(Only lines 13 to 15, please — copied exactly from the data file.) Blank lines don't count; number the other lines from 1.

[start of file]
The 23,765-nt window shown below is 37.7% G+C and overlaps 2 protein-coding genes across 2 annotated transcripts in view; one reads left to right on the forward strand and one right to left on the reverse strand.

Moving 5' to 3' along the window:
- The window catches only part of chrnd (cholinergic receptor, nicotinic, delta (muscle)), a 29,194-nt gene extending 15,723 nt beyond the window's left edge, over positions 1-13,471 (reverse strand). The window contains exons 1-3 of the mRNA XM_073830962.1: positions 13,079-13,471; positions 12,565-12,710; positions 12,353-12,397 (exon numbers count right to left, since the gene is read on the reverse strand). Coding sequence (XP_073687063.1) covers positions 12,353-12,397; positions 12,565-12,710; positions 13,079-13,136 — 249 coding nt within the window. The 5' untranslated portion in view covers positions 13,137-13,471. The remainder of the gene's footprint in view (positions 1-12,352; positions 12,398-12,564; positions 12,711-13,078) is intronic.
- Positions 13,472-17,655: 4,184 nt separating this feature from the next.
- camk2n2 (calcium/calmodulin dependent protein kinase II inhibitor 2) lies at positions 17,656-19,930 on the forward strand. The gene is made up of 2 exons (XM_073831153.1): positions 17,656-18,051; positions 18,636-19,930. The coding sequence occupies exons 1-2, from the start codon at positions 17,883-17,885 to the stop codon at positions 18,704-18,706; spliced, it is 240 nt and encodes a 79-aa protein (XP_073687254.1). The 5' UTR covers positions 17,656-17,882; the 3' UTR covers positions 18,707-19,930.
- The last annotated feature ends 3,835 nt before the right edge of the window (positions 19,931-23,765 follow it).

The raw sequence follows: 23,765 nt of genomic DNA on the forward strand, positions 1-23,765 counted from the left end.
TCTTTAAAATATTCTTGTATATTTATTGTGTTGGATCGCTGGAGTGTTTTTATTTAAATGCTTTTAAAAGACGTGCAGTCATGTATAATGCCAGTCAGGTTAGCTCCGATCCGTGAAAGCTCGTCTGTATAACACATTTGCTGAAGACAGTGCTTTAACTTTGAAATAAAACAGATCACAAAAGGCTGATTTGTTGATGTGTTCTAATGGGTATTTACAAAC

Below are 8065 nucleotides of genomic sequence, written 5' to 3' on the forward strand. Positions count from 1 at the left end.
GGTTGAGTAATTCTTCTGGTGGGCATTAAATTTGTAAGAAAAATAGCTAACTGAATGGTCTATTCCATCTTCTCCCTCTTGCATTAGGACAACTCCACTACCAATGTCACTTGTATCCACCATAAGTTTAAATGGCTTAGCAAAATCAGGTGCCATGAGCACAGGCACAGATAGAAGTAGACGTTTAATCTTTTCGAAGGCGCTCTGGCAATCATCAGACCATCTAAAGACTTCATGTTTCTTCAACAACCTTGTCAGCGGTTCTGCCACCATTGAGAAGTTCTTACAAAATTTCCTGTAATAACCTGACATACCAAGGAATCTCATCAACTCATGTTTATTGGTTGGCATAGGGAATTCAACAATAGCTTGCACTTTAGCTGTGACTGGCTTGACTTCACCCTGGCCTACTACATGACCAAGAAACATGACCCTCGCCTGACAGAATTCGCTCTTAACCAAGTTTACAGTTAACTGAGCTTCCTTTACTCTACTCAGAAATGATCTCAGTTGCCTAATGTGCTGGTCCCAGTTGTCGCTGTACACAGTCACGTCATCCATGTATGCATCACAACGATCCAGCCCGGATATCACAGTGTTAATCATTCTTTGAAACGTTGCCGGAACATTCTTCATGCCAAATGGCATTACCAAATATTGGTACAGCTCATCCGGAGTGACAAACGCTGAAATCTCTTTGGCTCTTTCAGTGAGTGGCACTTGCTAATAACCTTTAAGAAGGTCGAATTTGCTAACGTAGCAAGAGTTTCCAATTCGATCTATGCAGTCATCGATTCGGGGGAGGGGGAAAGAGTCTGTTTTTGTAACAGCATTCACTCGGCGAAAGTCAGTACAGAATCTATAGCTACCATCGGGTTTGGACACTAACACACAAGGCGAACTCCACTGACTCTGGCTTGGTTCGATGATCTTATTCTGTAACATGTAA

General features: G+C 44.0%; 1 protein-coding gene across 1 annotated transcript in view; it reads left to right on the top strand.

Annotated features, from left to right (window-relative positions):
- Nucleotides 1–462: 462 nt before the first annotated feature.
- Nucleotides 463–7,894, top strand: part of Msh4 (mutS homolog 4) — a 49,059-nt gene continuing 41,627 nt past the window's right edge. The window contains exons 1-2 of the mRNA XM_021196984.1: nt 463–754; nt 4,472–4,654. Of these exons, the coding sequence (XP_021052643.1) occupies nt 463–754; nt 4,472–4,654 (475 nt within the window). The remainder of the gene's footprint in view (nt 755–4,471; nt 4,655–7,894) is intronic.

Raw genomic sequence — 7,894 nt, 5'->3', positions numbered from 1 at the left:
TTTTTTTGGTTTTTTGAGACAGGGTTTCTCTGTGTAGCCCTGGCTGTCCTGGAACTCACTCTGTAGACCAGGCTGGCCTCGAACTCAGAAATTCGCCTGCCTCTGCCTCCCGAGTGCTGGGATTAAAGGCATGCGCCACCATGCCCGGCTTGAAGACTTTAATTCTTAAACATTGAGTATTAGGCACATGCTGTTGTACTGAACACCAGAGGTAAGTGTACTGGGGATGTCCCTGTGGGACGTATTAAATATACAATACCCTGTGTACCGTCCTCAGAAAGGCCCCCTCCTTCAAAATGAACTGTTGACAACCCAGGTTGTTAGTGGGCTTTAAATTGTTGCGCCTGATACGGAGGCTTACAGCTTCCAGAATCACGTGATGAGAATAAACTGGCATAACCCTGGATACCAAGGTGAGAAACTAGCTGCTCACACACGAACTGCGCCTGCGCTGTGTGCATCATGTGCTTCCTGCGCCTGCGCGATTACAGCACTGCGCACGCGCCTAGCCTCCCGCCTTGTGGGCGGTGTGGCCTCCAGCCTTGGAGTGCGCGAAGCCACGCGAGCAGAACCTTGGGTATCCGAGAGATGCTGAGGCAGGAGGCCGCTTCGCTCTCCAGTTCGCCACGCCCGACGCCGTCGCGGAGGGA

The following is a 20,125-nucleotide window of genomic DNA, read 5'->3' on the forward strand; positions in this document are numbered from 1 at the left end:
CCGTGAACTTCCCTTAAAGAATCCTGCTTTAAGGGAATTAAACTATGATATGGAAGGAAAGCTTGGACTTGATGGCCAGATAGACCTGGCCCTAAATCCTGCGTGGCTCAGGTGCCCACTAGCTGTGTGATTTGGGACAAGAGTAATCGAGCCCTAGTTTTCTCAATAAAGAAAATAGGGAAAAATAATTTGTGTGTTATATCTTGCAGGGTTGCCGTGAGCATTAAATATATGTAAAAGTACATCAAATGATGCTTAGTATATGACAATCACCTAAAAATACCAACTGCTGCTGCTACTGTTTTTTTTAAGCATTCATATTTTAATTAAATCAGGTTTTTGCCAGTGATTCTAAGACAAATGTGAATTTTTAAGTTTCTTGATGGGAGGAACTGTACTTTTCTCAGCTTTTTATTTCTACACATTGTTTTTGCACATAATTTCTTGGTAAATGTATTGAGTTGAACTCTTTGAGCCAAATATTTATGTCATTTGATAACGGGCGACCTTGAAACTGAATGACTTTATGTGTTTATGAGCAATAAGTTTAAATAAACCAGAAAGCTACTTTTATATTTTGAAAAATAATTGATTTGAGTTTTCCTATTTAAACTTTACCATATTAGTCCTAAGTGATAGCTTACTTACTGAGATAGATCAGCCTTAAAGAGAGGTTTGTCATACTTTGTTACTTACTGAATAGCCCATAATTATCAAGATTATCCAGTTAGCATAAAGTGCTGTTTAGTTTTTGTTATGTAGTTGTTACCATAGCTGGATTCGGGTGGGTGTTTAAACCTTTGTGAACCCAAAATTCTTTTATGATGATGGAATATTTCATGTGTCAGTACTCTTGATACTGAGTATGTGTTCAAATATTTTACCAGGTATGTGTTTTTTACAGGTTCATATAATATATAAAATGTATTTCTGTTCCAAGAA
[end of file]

- Nucleotides 1–462: 462 nt before the first annotated feature.
- Nucleotides 463–7,894, top strand: part of Msh4 (mutS homolog 4) — a 49,059-nt gene continuing 41,627 nt past the window's right edge. The window contains exons 1-2 of the mRNA XM_021196984.1: nt 463–754; nt 4,472–4,654. Of these exons, the coding sequence (XP_021052643.1) occupies nt 463–754; nt 4,472–4,654 (475 nt within the window). The remainder of the gene's footprint in view (nt 755–4,471; nt 4,655–7,894) is intronic.

Raw genomic sequence — 7,894 nt, 5'->3', positions numbered from 1 at the left: